PYTHAGORAS. Let man strive to be worthy of Heaven; let him, in this world, do good out of a pure heart; let him be pure in thought, word and deed; let him seek only what is good, and be holy and speak the truth.
ZOROASTER. Reason is the noblest and best thing; and this the gods have freely given to us.
EPICTETUS. Man consists of an elementary nature, and a rational or divine principle; a part of the universal soul, an influx of the central fire, and an irrational. part, namely, the passions.
At death, therefore, it is only the first of these that perishes. The reasoning part, in virtue of which man is man—the spirit itself, is immortal:
When death loosens his chains, he goes, with an ætherial body, to the abodes of the dead, until the time when he returns again to the earth, in order to dwell there again in another body, human or animal, until at last, after having become fully purified, he is raised up to God, the eternal source of all good.
Harinony in all things is the end after which man should strive. As in the universe, it should exist in man, as if in a miniature world.
Therefore man should endeavor to understand himself; that he may attain to perception of abstract relations, of harmony, of heavenly beauty, and thus may enter into fit intercourse with the divine, and find therein. his highest good.
PYTHAGORAS. It is by virtue that man makes himself like God, so far as it is possible. for him.
Virtue consists in justice, in moderating the desires, and in holiness.
Religion secures to the just man two inestimable advantages; unbroken. peace during life, and blissful hope in the hour of death.
It wonld be frightful to believe that the Gods were mindful of our giits and sacrifices, but hecded not whether the soul is holy and just.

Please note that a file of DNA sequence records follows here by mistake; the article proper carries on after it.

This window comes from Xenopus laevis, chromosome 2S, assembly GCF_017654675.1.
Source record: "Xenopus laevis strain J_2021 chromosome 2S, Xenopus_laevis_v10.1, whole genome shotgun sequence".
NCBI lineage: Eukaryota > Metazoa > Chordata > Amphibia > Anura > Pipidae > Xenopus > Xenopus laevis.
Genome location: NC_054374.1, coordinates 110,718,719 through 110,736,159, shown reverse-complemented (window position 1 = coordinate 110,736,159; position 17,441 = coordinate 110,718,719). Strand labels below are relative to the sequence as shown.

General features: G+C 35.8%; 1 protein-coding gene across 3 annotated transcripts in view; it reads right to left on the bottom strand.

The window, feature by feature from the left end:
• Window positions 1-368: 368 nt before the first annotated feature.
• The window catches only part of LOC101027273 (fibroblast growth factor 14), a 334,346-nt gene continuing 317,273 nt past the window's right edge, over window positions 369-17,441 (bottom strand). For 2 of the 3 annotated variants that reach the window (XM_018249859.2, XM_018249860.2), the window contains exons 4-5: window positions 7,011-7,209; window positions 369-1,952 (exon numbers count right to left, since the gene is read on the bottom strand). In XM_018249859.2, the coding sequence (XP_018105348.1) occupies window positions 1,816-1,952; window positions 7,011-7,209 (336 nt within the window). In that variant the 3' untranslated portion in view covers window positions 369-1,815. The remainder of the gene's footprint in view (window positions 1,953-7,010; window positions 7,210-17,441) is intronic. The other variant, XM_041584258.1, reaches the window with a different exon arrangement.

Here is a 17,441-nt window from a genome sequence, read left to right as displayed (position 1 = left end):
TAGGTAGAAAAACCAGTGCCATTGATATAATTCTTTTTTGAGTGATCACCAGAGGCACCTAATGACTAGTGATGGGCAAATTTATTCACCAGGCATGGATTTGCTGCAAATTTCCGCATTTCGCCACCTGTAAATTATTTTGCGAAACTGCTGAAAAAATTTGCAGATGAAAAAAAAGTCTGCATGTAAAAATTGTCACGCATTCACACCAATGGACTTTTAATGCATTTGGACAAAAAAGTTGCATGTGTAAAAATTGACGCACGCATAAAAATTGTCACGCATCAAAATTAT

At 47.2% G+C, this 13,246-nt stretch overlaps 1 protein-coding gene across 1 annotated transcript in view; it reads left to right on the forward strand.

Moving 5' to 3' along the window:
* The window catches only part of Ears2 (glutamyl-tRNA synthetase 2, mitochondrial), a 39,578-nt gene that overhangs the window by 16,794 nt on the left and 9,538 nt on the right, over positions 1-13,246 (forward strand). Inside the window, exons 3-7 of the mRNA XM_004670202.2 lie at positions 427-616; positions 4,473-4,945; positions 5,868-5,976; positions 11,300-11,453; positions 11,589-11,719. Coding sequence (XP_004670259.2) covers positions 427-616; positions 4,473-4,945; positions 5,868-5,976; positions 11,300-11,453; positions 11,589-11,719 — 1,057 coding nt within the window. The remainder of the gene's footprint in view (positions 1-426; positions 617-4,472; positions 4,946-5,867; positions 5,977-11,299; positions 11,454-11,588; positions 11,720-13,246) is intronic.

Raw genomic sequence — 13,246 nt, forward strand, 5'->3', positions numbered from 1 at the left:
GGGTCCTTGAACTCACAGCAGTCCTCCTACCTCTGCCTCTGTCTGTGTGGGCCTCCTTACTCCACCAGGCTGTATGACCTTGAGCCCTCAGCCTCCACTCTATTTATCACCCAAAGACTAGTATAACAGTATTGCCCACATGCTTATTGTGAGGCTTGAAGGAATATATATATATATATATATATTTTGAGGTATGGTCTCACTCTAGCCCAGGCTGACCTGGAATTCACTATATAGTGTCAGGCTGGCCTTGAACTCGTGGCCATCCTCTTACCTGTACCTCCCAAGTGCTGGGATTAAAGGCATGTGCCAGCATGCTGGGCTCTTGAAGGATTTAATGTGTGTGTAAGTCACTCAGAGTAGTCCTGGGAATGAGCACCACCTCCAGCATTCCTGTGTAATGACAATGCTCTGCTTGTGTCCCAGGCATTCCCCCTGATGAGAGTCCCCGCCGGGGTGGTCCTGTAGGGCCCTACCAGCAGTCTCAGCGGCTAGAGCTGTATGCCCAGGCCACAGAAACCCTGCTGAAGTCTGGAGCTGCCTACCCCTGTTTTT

Plato. When in the morning you wake from refreshing slecp, reflect at once and seriously, what you must do during the day. Before sleep closes your eyes, think three times over all that you have done during the day ; and ask yourself, whither you are going, what you are doing, and what you yet lack of the divine; what you have overlooked, what done, and what neglected.
PYTHAGORAS. What is the noblest thing in human life?
Not to fill the sea with fleets, to hoist your flag on every coast, or if there is no more land, to search the ocean and discover unknown countries; but it is to attain to intellectual insight; and to win the greatest victorythat over vice.
Those are innumerable who have conquered cities and nations; but those who have conquered themselves are but few.
What is noblest ?
To elevate the mind above the threats and promises of fate; to endure al fortune with cheerful courage; to receive whatever comes as if it had been so willed. For weeping, complaining, sighing, are to resign our faith.
What is noblest ?
To let no low thoughts come into the mind; to lift up towards heaven pure hands and an upright heart; and if an accident shall put you in possession of what others value highly, to preserve the same denieanor when it comes and when it goes.
Wbat is noblest ?
To be every moment prepared to die. This makes free; not according to the provisions of the Roman law, but according to the law of nature. He is five who is not a slave to himself
. Such slavery is eternal. To be one's own slave is the severest servitude. And yet it is easy to free one's self from it.
Oh, it is delightful to wander beneath the stars, to laugh at the magnificent halls of the rich, and at all the treasures which the earth has already yielded to them, and which she still conceals in her bosom for the satisfaction of their avarice.
And the wise man says, This is the speck for which so many nations ravage each other with fire and sword !
If the ants were endowed with human reason, would they not divide their little realm into many provinces ?
There is something lofty and noble in the human soul, that gift of the gods--yes, something divine.
When the day arrives which shall separate the union of human and divine things, I will leave my body behind, where I found it, and give myself back to the Divine.
There is but one heavy earthly burden which withholds me from my flight beyond the stars.
But our abode during this mortal period is only a type of a longer and better life.
As we are preserved for months in the mother's womb, and prepared for the place for which we are designed, so in like manner, during the whole period from youth to age, are we in preparation for another birth.
The hour of death is the last hour, only of the body.
All which you here see around you, consider only as the baggage at an inn.
The transition must be ventured; nature compels you; both at your